DiYVR: Journey of a Trash Table, Part 2

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DiYVR is a weekly spotlight on all things handmade, done-by-oneself, crafted and hacked around Vancouver, featuring profiles of makers, event announcements, exhibits and general DIY fun. Know someone or something we should cover? Got a trash-to-treasure restoration to share? Email me!

Back in November, VIA Giveaways editor Rachel Fox introduced us to the small dresser she found in an alley, and to her plans to transform it from trash to treasure. Behold, Vancouver, the treasure!

Before:

After:

After the jump, how Rachel did it, in her own words!

Rachel sez:

First off, I did sit with it [the table] for a while because I couldn’t decide what to do with it. It was solid wood with veneer and basically, I thought it would look better painted than the colour it was. All I knew was that no matter what, I wanted glass knobs!

I sanded the heck out of it, all over. I then painted 2 coats of the paint all over, then sanded some more and added very light distressing. The top of the table received three coats of Minwax. After distressing the rest of the table I put Minwax on a cloth and wiped it down; this gave a “patina” look as well as a thin coat of polyurethane. I may still spray it with a clear poly again but it’s not really necessary.

I liked the looks of the top of the wood and so decided to keep that natural; I liked the idea of contrast between the colour of the wood and the colour of the paint.

As for the paint colour, I left it to fate! I bought the tin you see in the photo at Colour Your World on Terminal/Main for … $4!!! It was a mis-tint! I chatted with the helpful clerk and said I didn’t really care what colour it was going to be as long as it was something I could live with. You can see the original colour which was a dull brown… he added some green, then added some more and I was like, “Yes, for $4 I can do a muted teal.” So, that’s definitely a way to go – mis-tints, yo. The Minwax is in a walnut gloss, very lightly pigmented and was about $8, but went really far – I did a chair and another table with it!

storefront image of The Source

I searched high and low for the knobs. I went to flea markets and antique stores but to no avail. I wanted to get something that wasn’t so “Home Depot generic” and it was not as nearly easy as I thought it would be. Antique store clerks told me to go to Lee Valley but that is a bit of a hike… I had a romantic notion I’d find a box of old hardware at flea markets but that is not the case. One antique store did have old knobs but they were actual depression-era glass and about $15 each. What I learned is that things like used knobs, like what I was looking for are realy hard to find – but hardware like doorknobs and hinges are easy. The explanation given to me is that anything that can be re-purposed for furniture (ie, anything vintage or antique) is in high demand because people restore furniture, whereas when it comes to homes (doorknobs, for example) people buy new. Which is why you can buy genuine 100 year old crystal doorknobs for $1 (!) but knobs for furniture are not as readily available. Eventually I found my way to The Source (see pics). They have a fantastic array of hardware and tons of the kinds of knobs I was looking for – $5 each! It’s a great little store and the ladies were extremely helpful – originally I bought green knobs but they didn’t go and I brought them back and traded for the clear glass. That store is a real delight, all kinds of interesting things…. one of those places you’ve driven by a million times but have never gone into. The faceted knob was a one-off and in the pile by mistake so I took it anyways. I like that the knobs don’t match… and I do love the faceted glass. In fact, if I were ever to have to employ a glass eye for my own devices I would want it to be faceted glass (or a disco ball). It brings me great joy. So, anyways, I did manage to shop local for the knobs and at $15 for three it was well worth it.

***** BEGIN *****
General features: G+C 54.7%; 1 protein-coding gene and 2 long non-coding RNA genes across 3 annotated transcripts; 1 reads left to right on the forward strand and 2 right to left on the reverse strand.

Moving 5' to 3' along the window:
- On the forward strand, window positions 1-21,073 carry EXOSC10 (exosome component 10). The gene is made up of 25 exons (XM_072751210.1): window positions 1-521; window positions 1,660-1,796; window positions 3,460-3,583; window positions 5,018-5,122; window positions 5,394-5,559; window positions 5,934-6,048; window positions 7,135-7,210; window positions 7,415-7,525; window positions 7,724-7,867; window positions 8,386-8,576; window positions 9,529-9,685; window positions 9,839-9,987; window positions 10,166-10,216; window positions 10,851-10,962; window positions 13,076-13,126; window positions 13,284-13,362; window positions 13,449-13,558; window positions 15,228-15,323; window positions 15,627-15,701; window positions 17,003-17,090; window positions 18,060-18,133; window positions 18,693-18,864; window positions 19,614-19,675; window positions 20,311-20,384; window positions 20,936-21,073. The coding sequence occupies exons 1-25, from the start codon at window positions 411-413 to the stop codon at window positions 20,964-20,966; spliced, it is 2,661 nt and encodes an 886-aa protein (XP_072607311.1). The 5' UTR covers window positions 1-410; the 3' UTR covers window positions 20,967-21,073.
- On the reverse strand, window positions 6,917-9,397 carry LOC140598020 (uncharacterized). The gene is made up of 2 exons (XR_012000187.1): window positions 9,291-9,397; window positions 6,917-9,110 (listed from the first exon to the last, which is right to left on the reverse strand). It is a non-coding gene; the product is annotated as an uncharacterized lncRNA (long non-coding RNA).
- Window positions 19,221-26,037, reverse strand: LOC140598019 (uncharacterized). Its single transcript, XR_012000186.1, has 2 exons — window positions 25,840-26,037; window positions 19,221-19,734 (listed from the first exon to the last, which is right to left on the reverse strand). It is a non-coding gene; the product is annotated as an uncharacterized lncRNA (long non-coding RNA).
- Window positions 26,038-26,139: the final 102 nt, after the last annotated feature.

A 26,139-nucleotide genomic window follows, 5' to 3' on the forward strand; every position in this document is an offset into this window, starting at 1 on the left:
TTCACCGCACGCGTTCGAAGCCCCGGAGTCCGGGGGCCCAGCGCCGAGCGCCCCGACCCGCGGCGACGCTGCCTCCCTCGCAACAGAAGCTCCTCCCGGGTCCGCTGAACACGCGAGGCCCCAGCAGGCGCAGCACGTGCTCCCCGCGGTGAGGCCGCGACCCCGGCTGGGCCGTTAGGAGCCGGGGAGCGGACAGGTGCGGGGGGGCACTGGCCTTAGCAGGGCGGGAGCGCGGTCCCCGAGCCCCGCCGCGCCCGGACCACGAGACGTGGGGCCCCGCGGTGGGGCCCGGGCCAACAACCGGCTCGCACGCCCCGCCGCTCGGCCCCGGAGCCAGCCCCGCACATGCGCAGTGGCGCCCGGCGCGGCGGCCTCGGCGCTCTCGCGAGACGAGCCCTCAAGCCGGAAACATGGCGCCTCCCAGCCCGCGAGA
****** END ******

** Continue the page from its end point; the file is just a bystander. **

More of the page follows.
image of glass knobs

The cost of my free table:

$15 for the knobs
$4  for the paint (and I have tons left)
$8 for the Minwax (which goes very far!)
maybe another $6 for sanding blocks

I watched The Godfather 1 and The Godfather 2 the day I did all the painting. I think it really shows in the table…. it’s very “Kay” (Diane Keaton).

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I'm a writer, editor, blogger, crochet book author and tinkerer who loves thunderstorms, good books, sushi and wants to learn how to snowboard. I run the Mighty Ugly project, too. I moved to Vancouver in 2002, and I think it's awesome.